The experimental data that is currently available to calibrate models of muscle energy expenditure typically concerns not more than a few contractions per trial (cf., Umberger et al., 2003; Umberger and Martin, 2007; Tsianos et al., 2012). This is problematic, as models of muscle energy expenditure are typically employed to predict metabolic energy expenditure of the whole body during prolonged, periodic movements. The aim of the present study was to quantify both the contribution of the activation process to total metabolic energy expenditure, and the mechanical efficiency, during prolonged contractions which are relevant for locomotion. To this end, we subjected small fiber bundles from mouse soleus muscle to sinusoidal contractions, with stimulation of bundles during either the concentric or the eccentric phase, while measuring force at the tendon. Contractions were imposed for 2 min and the experiments were carried out at 32°C. Metabolic energy expenditure was estimated from measurement of the bundles’ oxygen consumption. The contributions of cross-bridge cycling and activation to total metabolic energy expenditure were separated by application of blebbistatin (Straight et al., 2003). Finally, the relation between fiber type composition and energetics of muscle fiber contraction was explored.
Materials and Methods
All experimental procedures were performed in accordance with the regulations of the VU University Animal Experimentation Ethical committee (protocol number: DEC FBW1101) and were in accordance with Dutch law. Care was taken to minimize pain and distress of the animals at all times. Animals were housed at the VU University animal experiment center under a 12 h on/off light regime, and had access to chow and water ad libitum.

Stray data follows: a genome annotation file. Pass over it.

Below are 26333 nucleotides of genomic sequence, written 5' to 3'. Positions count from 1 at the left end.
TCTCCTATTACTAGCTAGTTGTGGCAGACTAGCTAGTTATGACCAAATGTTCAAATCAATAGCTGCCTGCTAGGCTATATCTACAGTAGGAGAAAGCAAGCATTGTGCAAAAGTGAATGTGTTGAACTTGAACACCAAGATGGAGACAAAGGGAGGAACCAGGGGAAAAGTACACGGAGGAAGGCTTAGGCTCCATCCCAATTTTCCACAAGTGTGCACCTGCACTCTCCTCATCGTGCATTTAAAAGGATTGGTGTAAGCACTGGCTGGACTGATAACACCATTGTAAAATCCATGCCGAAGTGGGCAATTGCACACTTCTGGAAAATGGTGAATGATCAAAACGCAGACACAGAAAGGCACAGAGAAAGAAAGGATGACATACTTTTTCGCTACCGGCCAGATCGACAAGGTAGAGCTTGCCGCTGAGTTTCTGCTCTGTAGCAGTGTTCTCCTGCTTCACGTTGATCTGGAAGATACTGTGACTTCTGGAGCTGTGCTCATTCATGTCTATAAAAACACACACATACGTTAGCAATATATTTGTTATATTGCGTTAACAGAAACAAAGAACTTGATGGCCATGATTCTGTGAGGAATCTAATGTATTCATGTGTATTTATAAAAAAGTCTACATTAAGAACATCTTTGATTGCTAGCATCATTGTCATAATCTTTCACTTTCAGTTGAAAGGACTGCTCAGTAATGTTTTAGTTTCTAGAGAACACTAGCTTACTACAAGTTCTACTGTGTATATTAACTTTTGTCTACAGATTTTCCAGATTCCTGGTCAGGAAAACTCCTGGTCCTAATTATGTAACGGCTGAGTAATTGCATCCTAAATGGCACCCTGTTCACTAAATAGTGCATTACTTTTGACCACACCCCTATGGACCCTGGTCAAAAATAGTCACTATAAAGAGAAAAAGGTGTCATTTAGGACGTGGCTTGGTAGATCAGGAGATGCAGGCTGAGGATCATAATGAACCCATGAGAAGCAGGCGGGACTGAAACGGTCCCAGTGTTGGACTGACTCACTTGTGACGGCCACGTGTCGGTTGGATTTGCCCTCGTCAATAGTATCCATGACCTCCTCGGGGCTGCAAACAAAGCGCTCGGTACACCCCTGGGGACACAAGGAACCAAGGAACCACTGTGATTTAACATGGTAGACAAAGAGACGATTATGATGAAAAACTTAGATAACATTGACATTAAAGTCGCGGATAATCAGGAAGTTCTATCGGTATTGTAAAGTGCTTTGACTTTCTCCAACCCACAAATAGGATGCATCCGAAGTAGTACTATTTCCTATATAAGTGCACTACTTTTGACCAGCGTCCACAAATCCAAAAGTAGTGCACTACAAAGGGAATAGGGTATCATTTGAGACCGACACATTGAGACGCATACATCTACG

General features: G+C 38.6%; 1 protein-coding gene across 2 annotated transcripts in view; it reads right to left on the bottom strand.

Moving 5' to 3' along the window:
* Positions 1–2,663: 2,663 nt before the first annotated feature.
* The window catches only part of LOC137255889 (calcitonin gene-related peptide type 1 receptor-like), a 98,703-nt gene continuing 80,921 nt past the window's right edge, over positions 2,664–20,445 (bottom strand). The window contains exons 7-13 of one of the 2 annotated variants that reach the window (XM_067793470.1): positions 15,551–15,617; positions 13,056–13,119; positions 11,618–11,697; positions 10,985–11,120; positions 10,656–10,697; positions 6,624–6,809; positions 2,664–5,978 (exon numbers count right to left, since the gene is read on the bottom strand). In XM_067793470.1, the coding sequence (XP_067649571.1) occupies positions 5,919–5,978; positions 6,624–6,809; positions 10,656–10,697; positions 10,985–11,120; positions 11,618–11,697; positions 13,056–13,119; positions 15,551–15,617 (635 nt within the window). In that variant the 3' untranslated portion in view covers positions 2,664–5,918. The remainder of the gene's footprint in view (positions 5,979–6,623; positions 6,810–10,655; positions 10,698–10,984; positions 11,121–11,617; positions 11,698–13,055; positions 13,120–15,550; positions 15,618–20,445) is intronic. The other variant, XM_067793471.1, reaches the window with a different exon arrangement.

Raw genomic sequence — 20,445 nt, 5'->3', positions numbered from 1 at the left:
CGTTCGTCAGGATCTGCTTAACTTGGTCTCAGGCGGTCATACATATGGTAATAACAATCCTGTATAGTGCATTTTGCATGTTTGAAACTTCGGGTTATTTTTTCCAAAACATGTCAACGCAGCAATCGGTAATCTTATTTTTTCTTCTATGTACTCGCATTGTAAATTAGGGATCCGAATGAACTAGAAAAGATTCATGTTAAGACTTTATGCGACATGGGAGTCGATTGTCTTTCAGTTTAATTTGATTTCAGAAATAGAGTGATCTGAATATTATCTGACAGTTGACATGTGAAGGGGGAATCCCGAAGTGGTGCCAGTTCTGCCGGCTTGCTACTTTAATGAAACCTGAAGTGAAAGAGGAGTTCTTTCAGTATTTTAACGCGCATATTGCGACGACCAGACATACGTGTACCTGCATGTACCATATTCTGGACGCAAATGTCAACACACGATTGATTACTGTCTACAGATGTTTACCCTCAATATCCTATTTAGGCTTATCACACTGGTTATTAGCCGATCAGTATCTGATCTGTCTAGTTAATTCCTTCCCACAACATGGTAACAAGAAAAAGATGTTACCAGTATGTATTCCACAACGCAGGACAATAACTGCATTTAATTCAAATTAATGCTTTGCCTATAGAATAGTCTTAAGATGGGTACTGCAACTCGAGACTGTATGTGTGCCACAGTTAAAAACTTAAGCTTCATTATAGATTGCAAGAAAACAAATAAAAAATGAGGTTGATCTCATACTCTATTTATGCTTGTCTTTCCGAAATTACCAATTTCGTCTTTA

Animals and Surgery
C57BL/6J mice (N = 9, five males, mass 27.2 ± 2.5 g) were placed on a heating patch (34°C) and anesthetized by inhalation of a gas mixture consisting of equal volumes of room air and oxygen, and 1.5 vol. % isoflurane. During surgery a gas mixture of 0.5 vol. % isoflurane was inhaled by the animal. Immediately after anaesthetization the hind limbs were shaved and a small patch of skin was removed. The temperature of the m. soleus was recorded using a fine tipped thermometer, which was placed underneath the muscle. The recorded temperature was 33.2 ± 0.9°C. Left and right m. soleus were dissected, including distal and proximal tendons. Muscles were immediately thereafter transferred to chilled Tyrode solution (in mM, 120 NaCl, 5 KCl, 1 CaCl2, 27 NaHCO3, 2 Na2HPO4, and 1.2 MgSO4) equilibrated with 95% O2/5% CO2. After surgery the animal was killed by a cardiac injection of pentobarbital sodium (0.5 mL, 20% Euthasol; AST Farma, Oudewater, Netherlands).
One of the muscles was placed in a dissection chamber perfused with Tyrode solution, and a small bundle of ∼70 ± 20 fibers was dissected free from the middle part of the muscle, under a dissection microscope fitted with darkfield illumination. Platinum rings were securely tied to the tendons of the muscle fiber bundle (hereafter referred to as bundle) close to the musculotendinous junction, using nylon thread 10 μm in diameter. Hereafter, bundle length and the largest and smallest diameters at three locations along its length were measured using an ocular scale. The latter measurements were used to estimate the bundle’s volume under the assumption its shape is that of an elliptical cylinder.